A man convicted of assaulting two teenagers is back working at Rotorua Boys' High School six months after he officially resigned.

Robert Ngarimu Simpkins (known as Ngarimu) was appointed as director of rugby at the school in October 2014 but resigned in October 2017 following the assault convictions.

It has now been revealed Simpkins, a former Bay of Plenty rugby representative, is back at the school in the same role.

In October 2015, Simpkins and his father were convicted of assaulting two young teenagers. The incident happened in January 2015 after one of three boys stole a pair of shoes from outside the Simpkins' home.

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Ngarimu Simpkins pinned one on the ground and punched him in the head more than once. He also kicked or punched the boy in the stomach, winding him, and later punched one of the boys in the face, knocking him to the ground.

He pleaded guilty to two charges of assault on a child under 14 and two charges of injuring with intent to injure in July 2016 and was ordered to pay emotional harm reparation totalling $1250 to his victims.

He was placed on leave from the school in October 2016 and appealed the conviction a month later. The appeal was dismissed in September 2017 and he resigned.

In a written statement, principal Chris Grinter said Simpkins' role was "as it was before his resignation" but he now shared the role with a second person.

Robert Ngarimu Simpkins was ordered to pay reparation for emotional harm following the assaults. Photo / File
Robert Ngarimu Simpkins was ordered to pay reparation for emotional harm following the assaults. Photo / File

"Ngarimu Simpkins has been able to return to the school by way of gaining an exemption as provided for in the provisions of the Vulnerable Children's Act 2014. This process is managed independent of the school," Grinter wrote.

Documents provided by Oranga Tamariki on safety checks under the Vulnerable Children Act 2014 said "provision for an exemption process recognises that people can change and that certain historic convictions may not mean that a person is still a risk".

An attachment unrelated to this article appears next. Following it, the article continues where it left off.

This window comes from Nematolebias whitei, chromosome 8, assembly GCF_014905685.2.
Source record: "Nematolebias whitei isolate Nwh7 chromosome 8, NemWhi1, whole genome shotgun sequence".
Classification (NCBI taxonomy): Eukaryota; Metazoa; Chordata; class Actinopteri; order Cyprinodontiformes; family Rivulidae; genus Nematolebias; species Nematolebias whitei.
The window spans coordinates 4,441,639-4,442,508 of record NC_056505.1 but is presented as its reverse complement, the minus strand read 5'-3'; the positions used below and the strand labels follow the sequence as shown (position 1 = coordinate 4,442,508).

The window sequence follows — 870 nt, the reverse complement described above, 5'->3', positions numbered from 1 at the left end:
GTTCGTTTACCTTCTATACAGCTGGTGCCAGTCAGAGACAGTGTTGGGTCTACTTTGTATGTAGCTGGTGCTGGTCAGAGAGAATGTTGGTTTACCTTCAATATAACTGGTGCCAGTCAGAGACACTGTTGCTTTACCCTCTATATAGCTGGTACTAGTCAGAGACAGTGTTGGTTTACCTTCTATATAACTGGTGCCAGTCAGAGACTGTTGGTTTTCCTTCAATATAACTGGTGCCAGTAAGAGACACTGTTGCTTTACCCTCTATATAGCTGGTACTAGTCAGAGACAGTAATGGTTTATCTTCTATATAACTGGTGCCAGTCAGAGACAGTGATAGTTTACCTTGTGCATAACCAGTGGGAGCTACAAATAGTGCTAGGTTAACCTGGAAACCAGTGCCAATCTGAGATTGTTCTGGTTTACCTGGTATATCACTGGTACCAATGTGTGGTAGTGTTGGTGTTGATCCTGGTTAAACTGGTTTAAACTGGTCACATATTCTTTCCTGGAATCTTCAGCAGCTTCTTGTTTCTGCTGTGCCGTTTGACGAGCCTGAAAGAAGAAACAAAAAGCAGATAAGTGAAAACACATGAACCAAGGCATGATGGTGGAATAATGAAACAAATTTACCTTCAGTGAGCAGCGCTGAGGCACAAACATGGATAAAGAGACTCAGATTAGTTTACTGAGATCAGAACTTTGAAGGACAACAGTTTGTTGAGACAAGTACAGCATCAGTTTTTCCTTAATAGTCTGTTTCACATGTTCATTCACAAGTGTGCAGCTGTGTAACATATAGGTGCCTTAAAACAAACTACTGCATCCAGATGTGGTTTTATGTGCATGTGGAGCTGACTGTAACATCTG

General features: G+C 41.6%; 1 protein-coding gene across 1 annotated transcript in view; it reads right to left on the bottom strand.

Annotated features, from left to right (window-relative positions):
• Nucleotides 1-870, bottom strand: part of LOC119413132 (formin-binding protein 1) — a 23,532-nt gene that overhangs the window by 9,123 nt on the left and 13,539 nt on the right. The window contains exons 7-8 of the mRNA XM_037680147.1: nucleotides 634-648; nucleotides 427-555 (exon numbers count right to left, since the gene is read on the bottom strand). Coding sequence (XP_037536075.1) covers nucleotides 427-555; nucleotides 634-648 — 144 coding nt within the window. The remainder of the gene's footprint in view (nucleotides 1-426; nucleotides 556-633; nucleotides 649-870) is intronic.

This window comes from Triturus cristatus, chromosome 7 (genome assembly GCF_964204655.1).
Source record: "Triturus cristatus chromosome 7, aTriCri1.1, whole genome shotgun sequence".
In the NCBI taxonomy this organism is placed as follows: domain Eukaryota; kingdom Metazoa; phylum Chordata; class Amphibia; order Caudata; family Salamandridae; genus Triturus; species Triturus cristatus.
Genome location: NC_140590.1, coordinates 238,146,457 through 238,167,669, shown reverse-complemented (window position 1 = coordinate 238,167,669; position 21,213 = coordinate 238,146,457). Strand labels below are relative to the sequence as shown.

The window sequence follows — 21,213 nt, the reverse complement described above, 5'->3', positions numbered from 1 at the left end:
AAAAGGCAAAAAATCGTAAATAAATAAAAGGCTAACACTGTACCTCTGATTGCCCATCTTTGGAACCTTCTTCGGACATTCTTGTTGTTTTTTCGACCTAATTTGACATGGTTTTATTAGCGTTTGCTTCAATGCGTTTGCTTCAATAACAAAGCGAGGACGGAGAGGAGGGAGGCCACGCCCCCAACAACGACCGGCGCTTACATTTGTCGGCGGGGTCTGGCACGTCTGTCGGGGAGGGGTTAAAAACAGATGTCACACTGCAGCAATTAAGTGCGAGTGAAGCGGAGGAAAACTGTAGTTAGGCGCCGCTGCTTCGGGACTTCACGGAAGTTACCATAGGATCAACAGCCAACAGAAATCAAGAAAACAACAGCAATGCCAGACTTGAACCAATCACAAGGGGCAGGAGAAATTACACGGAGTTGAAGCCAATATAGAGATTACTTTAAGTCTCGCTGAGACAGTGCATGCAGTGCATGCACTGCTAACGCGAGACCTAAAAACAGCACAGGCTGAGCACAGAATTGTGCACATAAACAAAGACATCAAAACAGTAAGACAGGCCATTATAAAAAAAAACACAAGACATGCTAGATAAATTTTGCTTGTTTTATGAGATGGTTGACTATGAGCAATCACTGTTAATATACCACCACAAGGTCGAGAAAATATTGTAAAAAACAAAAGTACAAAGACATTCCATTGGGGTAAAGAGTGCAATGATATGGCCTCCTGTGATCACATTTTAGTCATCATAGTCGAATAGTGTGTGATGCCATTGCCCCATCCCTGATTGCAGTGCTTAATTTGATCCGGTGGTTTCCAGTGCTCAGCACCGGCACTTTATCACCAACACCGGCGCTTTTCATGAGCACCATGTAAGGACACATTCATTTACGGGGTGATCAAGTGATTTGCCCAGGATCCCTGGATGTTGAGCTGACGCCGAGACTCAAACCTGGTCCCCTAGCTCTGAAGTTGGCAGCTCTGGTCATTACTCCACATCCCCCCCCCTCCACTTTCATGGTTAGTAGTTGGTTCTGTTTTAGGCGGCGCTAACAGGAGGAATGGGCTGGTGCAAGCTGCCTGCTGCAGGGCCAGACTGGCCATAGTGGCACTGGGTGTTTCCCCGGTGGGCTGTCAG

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It said the onus would be on applicants to prove they did not pose an undue risk to children.

"The exemption process will be a robust and fair consideration of individual circumstances."

Once an application for Core Worker Exemption is received, a panel representing the Ministries of Social Development, Health, Education, Justice, and Oranga Tamariki, plus the New Zealand Police, will review the application and recommend to grant or deny it.

Grinter said the school was pleased to have Simpkins back in the role and each of the two rugby directors would have different focus areas.

The exemption Simpkins was granted does not have any conditions attached.

"However, the school will continue to provide support to Mr Simpkins and indeed all staff as appropriate. The safety and wellbeing of our students and staff is at the forefront to everything we do as a school," Grinter said.

Simpkins told the Rotorua Daily Post he had been through a lengthy process with the Ministry of Social Development to get the exemption and he was happy to now "get on with his work".

Timeline:
October 2014: Robert Ngarimu Simpkins appointed as Rotorua Boys' High School director of rugby and First XV coach.
October 2015: Simpkins charged with assaulting two young teenagers in relation to an incident on January 26, 2015.
July 2016: Simpkins pleads guilty to the charges. He continues his employment with the school.
October 2016: Simpkins ordered to pay emotional harm reparation totalling $1250 to two of his three young victims. His father, Miroa Simpkins, ordered to pay one victim $250 in emotional harm reparation.
October 2016: Simpkins placed on leave from RBHS.
November 2016: Simpkins appeals his conviction in the High Court at Rotorua.
September 2017: The Court of Appeal dismisses the appeal.
October 2017: Simpkins officially resigns.